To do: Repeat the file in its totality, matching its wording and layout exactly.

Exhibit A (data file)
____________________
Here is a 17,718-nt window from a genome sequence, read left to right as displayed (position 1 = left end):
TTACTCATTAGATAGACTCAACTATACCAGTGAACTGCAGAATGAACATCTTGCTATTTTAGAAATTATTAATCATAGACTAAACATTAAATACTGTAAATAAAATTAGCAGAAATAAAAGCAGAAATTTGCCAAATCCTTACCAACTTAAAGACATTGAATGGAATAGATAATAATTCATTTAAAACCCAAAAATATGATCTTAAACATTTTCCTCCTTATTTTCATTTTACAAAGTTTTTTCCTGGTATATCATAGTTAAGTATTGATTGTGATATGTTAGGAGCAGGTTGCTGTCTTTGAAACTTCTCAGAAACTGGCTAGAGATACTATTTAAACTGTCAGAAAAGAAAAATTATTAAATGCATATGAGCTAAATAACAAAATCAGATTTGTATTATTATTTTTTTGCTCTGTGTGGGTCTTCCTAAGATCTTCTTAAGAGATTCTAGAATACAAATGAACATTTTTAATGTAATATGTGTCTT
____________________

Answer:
Here is a 17,718-nt window from a genome sequence, read left to right as displayed (position 1 = left end):
TTACTCATTAGATAGACTCAACTATACCAGTGAACTGCAGAATGAACATCTTGCTATTTTAGAAATTATTAATCATAGACTAAACATTAAATACTGTAAATAAAATTAGCAGAAATAAAAGCAGAAATTTGCCAAATCCTTACCAACTTAAAGACATTGAATGGAATAGATAATAATTCATTTAAAACCCAAAAATATGATCTTAAACATTTTCCTCCTTATTTTCATTTTACAAAGTTTTTTCCTGGTATATCATAGTTAAGTATTGATTGTGATATGTTAGGAGCAGGTTGCTGTCTTTGAAACTTCTCAGAAACTGGCTAGAGATACTATTTAAACTGTCAGAAAAGAAAAATTATTAAATGCATATGAGCTAAATAACAAAATCAGATTTGTATTATTATTTTTTTGCTCTGTGTGGGTCTTCCTAAGATCTTCTTAAGAGATTCTAGAATACAAATGAACATTTTTAATGTAATATGTGTCTT